#BeSeen Prep Profile - MacDuffie

Thursday, March 11th, 2021

#BeSeen Prep Profile - MacDuffie

The MacDuffie School, a small NEPSAC school located just outside of Springfield, has developed a proud basketball tradition over the course of the last decade with players like Omari Spellman, James Bouknight, and a variety of other D1 players coming through their doors. Even Kentucky head coach John Calipari saw the value, sending his own son, Brad Calipari, to play for MacDuffie. 

Last year, marked the beginning of a new chapter in the program’s history as Aaron Patterson took over and began the task of building the program back up to where his predecessor, Jacque Rivera, had taken it, albeit under a very different model as they joined Class C with a different enrollment model. 

He emphasized finding high-character people who truly love to play the game but balanced that with a commitment to their academics. The results spoke for themselves as MacDuffie advanced all the way to the Class C Finals in Patterson’s inaugural campaign. 

This year, the roster went to far greater heights and made them, what would have been, the favorite in Class C. Unfortunately, the pandemic robbed them of the opportunity to take that next step.  

Not only that, it has even taken away the opportunity for them to compete internally as a whole, since some players are still doing virtual school and thus not able to partake in team work-outs. That includes the likes of Josh Hopson, JoPaul McKreith, and Joey Thomas among others. 

Even without those players, the group currently in the MacDuffie gym is plenty to demonstrate the ascending nature of a program that plans to rejoin Class AA next season. 

Back for his third season is Tuscan Onuoha, a 6-foot-11 big man from Australia who has made significant strides during his time in the program. He’s an intimidating physical presence with a powerful body and athleticism to match his size. Beyond his physical tools, he’s developed his hands, post-game, and is now starting to face the basket more consistently. In short, he has tremendous natural tools along with a proven learning curve and that’s a recipe scholarship coaches need to take note of. 

The two most notable post-grads are Xavier Purnell and Eli Lenihan, both of whom have already been profiled in our NERR-TV Virtual Showcase, but proved to be even more impressive in person than they were on film. Purnell is a big and skilled guard loaded with intangibles. He shoots the ball at a high clip, competes on both ends, and showed leadership tools to match. He’s currently under-recruited and should be a target for scholarship level programs.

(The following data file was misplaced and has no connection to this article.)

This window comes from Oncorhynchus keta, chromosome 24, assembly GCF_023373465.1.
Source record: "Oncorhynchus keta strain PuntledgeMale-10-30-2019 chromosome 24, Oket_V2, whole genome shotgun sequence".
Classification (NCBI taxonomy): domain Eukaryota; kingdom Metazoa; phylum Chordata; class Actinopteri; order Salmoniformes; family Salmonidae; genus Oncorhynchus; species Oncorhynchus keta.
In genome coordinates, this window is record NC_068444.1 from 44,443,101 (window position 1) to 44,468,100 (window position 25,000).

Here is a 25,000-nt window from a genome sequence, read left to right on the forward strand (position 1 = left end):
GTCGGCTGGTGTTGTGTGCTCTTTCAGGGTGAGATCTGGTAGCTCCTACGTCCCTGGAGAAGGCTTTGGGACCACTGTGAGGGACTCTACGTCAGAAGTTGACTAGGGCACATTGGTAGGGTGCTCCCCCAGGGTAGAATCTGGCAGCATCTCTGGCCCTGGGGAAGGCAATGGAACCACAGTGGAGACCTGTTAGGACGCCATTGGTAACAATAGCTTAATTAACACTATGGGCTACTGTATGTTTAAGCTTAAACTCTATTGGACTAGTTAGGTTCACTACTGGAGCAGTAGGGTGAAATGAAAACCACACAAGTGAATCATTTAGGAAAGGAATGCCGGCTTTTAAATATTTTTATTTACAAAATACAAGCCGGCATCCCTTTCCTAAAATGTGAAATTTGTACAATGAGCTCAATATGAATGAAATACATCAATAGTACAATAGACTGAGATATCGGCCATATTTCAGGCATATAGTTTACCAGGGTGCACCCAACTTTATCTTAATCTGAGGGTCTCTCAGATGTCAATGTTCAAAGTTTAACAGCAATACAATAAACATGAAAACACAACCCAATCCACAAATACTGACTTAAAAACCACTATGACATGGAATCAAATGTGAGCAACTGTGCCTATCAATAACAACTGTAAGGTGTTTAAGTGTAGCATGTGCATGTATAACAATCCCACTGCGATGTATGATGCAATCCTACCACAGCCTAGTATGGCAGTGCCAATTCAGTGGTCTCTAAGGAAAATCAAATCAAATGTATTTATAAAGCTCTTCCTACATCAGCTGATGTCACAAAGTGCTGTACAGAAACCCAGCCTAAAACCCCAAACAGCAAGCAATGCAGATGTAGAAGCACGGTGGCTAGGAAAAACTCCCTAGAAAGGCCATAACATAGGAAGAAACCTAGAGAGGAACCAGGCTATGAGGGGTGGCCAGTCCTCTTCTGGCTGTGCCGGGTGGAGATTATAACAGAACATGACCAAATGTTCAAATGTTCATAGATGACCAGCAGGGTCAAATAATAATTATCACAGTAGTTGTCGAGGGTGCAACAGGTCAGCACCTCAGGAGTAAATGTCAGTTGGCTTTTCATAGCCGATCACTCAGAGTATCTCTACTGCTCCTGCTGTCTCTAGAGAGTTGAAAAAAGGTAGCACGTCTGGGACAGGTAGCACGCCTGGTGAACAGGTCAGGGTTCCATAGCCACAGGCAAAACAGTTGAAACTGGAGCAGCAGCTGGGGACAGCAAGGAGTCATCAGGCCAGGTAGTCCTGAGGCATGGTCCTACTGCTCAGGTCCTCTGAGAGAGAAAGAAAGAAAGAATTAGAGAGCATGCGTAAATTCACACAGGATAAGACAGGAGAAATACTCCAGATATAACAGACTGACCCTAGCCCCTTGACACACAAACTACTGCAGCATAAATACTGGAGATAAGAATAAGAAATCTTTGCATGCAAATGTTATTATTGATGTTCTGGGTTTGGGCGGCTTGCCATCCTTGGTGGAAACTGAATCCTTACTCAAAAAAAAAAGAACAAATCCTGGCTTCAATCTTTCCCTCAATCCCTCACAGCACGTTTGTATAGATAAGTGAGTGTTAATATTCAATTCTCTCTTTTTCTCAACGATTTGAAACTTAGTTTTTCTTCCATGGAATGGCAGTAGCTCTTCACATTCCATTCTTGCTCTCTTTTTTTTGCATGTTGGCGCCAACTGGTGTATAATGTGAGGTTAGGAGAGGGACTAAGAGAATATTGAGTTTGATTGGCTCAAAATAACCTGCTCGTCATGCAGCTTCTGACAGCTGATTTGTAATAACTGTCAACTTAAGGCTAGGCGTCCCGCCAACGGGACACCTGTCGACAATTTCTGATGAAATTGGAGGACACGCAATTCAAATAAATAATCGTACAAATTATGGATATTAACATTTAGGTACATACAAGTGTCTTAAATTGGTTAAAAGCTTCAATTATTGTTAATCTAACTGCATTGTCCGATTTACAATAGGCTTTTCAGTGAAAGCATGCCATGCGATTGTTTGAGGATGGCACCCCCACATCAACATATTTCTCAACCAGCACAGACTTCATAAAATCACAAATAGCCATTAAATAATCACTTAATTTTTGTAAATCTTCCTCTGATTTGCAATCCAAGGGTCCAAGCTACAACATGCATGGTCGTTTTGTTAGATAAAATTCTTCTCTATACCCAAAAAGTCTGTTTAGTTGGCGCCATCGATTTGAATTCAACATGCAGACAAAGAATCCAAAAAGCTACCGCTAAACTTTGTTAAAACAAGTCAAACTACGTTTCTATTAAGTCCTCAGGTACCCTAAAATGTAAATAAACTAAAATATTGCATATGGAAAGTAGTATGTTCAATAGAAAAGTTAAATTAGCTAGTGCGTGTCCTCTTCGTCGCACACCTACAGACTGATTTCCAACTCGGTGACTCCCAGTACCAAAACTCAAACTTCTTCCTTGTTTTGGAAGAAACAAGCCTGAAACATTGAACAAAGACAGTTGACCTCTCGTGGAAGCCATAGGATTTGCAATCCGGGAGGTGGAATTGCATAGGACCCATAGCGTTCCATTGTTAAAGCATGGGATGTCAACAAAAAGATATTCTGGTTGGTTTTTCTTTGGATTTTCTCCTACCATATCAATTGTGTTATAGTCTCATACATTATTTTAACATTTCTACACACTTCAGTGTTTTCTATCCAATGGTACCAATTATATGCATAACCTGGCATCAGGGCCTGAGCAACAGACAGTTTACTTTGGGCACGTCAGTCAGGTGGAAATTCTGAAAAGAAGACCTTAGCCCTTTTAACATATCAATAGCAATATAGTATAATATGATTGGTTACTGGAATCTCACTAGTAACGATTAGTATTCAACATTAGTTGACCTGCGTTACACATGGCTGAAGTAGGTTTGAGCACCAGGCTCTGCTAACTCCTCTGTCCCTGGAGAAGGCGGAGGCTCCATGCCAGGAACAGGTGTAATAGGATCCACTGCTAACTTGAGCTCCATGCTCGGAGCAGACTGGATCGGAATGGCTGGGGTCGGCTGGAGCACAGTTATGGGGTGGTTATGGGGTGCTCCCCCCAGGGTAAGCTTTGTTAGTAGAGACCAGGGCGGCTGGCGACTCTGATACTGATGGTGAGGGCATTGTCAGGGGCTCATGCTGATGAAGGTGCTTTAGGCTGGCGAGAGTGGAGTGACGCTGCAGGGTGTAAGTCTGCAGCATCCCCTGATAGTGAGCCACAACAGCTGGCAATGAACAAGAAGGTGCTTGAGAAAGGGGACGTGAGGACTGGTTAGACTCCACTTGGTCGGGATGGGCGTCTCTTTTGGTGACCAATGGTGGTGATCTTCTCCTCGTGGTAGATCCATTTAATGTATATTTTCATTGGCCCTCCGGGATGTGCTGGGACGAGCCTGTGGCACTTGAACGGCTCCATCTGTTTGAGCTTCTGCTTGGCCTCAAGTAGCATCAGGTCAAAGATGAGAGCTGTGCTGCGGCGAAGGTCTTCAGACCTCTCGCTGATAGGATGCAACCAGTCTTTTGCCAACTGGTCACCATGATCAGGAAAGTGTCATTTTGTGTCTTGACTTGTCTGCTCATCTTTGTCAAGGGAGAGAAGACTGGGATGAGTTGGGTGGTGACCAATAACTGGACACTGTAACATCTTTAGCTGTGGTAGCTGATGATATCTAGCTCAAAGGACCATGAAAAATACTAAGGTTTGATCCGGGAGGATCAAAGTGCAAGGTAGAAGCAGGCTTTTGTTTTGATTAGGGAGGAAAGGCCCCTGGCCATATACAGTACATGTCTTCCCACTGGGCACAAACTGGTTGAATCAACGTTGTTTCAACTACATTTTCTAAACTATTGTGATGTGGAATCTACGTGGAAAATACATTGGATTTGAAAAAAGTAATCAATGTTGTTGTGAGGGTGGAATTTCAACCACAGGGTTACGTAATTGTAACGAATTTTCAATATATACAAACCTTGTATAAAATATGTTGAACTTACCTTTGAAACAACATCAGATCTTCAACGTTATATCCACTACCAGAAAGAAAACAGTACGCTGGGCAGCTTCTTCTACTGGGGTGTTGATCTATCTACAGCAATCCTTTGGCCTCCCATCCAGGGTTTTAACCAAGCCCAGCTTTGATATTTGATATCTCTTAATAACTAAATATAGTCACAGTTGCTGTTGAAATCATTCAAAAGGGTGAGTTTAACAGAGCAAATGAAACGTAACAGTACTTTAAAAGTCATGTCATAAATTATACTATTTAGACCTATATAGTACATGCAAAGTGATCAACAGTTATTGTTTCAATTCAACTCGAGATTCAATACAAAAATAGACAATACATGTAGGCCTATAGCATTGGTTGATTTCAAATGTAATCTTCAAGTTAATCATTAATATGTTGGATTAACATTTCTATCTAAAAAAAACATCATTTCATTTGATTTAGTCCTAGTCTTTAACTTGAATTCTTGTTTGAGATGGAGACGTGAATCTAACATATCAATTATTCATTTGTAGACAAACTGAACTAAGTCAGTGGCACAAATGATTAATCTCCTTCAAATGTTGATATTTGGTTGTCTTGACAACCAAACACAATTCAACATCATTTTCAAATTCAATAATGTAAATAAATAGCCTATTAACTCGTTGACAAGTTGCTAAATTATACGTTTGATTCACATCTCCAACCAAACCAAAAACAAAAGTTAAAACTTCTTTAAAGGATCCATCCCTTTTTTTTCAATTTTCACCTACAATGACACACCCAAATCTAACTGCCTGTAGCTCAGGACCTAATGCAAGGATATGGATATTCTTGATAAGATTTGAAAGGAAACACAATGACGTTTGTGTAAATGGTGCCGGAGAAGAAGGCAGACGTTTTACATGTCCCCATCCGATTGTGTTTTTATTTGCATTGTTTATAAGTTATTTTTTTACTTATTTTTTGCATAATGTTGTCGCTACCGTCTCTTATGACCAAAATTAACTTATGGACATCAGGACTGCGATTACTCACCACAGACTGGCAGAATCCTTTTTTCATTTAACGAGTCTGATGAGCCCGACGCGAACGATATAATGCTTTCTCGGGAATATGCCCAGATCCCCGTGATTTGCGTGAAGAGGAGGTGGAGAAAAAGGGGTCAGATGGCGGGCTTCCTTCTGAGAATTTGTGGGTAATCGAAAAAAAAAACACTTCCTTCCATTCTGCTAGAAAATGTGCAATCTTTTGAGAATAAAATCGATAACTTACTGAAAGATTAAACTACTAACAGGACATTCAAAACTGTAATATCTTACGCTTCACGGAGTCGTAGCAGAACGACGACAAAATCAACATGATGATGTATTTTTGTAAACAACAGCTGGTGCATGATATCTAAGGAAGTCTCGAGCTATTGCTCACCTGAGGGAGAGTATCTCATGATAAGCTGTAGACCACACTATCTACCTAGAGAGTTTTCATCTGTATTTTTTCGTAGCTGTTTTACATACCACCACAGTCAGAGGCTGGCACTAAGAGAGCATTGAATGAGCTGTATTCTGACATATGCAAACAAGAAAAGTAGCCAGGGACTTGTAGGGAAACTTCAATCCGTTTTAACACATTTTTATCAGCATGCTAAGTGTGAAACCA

Lenihan may be the smartest player on the roster. He can both see and think the game. He’s a high-level passer and an outright winner, as his record in the team’s competitive drills illustrates. He’s also extremely experienced after successfully playing with the Irish national team. The fact that he can run a team at 6-foot-4 is only an added bonus. 

Oliver Ingram, a 6-foot-3 wing guard from Canada, impacts the game in a variety of ways as he rebounds, shares the ball, and can make open shots. 

In the class of 2022, Nolan Gomis is a new prospect that we were initially introduced to over the summer when the Be Seen Tour visited the BABC combine. A late-bloomer who grew up as a guard but recently sprouted to 6-foot-7, Gomis has a unique combination of size and playmaking ability that makes him an ultra-versatile type of “point-forward” or “big guard.” 

The guy who really made an impression though was 16-year-old point guard Jeremiah Dorsey. He doesn’t have the size or jaw-dropping athleticism to catch your eye at first glance, but what he does have is an advanced skill-set and feel for the game. He shoots it with range, has his handle on a string, and fires live-dribble passes with both hands. In short, he was probably the most effective guard in the building, and bound to make a name for himself this spring and summer. 

Caleb Sampson and Timmy Fasehun are two more junior guards poised to come on. Sampson is a local Connecticut native who plays strong with the ball and has a bully-like mentality when he’s in attack mode, but also deep range on his jumper. Fasehun is a combo-guard from New Jersey with a well-rounded floor game. He has a high IQ, passes and shoots well. 

Nizar Khairy and Tayga Bayraktar should also be college level prospects when it is all said and done. Khairy is a quick and ultra-crafty guard with a deep bag of tricks inside the lane. Bayraktar, who is originally from Turkey, is an ultra-powerful wing with a very high-motor who can defend bigger players and make open shots. 

Those ten players alone would have likely been the favorite in Class C, but when the roster gets back to 100%, it becomes easy to see why they are on their way back to Class AA where they belong.